Fireworks; RAIN; Eclipse

June 19, 2017 7:10 pm News

Firework Safety

The upcoming Independence holiday means that the sale and use of fireworks is upcoming too.  This Friday June 23rd  the canvas sides will be removed from the tents that have been set up for the sale of popular pyrotechnics.  And as usual, Fire Marshall, Sean Barrett says there are some popular items that you will not see.

“Roman Candles are not allowed, Firecrackers are not allowed, the big mortars are not allowed.

What will be available are what are deemed the “safe and sane” ones.  Fireworks that cannot go more than 6 feet in the air and cannot explode.  But even the usual suspects are extremely dangerous and one of the most popular items used by young and old alike is the most dangerous by far.  Sparklers.

“They’re really cool and everything looking but the get up to almost 2000 degrees when they’re burning so they can be very, very dangerous.”

When it comes to safe use with kids, Barrett says..

“The first this is, don’t let the kids light them or play with them.  Have an adult take care of that.  Make sure you are in a safe place to do it, outside with an area that is not combustible, make sure you have water and a bucket to put them in.

And a reminder from Barrett, All of Old Town is off limits to fireworks.

RAIN Graduates

The Regional Accelerator and Innovation Network or RAIN for short, is celebrating 11 companies that completed it’s pre-accelerated course.  Wednesday evening at the Florence Event Center there will be a special graduation with food and beverages provided and each of the 11 businesses will present their business opportunities to the audience.  5-6 pm will be a networking opportunity, then following will be the Keynote Speaker, Sam Gross.  CEO and Co-Founder of Chef Mels.  RAIN’s Mission it to turn ideas into high impact, innovative, traded-sector companies that can grow and thrive locally.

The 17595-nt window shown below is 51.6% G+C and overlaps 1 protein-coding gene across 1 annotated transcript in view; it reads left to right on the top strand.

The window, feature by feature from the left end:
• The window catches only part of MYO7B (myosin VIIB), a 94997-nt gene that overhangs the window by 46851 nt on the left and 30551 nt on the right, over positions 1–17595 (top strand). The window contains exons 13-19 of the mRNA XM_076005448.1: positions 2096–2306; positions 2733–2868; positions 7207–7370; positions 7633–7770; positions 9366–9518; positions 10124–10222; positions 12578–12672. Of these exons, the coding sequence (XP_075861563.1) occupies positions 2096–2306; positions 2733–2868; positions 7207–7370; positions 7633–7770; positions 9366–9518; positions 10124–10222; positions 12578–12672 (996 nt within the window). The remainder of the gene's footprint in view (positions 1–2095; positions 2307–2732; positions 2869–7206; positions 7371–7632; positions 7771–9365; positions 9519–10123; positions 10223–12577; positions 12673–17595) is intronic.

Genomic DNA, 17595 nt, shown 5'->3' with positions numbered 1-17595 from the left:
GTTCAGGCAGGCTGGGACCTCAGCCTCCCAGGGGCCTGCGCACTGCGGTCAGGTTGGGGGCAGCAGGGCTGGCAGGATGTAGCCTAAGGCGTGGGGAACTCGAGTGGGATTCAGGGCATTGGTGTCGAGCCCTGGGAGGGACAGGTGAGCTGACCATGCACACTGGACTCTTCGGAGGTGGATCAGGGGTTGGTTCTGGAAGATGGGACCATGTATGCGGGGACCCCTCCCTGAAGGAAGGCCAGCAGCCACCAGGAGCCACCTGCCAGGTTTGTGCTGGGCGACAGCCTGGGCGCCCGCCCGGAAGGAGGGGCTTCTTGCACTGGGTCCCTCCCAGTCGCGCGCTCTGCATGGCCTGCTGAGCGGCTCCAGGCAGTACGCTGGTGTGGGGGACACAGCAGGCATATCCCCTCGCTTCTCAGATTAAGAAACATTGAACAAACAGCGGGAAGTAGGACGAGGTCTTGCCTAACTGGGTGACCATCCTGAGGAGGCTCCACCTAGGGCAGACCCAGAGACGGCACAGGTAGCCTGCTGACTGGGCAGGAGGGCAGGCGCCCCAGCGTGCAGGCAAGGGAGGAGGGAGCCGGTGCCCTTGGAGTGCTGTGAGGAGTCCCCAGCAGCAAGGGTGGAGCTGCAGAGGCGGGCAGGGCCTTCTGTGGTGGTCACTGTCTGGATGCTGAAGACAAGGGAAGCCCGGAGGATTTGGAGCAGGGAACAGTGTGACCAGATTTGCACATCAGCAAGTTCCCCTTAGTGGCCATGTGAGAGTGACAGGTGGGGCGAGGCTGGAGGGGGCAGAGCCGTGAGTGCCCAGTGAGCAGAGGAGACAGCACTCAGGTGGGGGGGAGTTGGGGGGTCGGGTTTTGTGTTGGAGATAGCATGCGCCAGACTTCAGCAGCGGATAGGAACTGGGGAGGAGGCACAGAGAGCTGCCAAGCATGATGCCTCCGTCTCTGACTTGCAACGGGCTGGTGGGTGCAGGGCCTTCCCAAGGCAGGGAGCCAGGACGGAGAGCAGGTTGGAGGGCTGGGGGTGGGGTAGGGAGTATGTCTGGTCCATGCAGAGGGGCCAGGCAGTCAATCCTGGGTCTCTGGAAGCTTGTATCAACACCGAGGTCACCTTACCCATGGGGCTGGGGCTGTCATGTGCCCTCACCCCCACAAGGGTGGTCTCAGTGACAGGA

Eclipse: Locally

The special total eclipse that will be moving through Oregon on August 21st will be attracting a lot of visitors through the state and as we have reported before it could mean that everyday supplies that we use might be in short supply for a period of time prior to and directly after the event.  The Florence are is located in the 97th percentile and will only experience about 45 seconds of the eclipse compared to more than 2 ½ minutes for the direct path, but ODOT says that as many as 5 days prior to the event  Highway 101 will likely be filled with thousands more motorists than normal and is urging the Florence business corridor to be prepared.  This also means that residents need to take serious the possible strain on our goods and services and prepare early to make sure that supplies are well-stocked.  They recommend that you do things like stock a weeks supply of goods and fill up on gas a week before the event.

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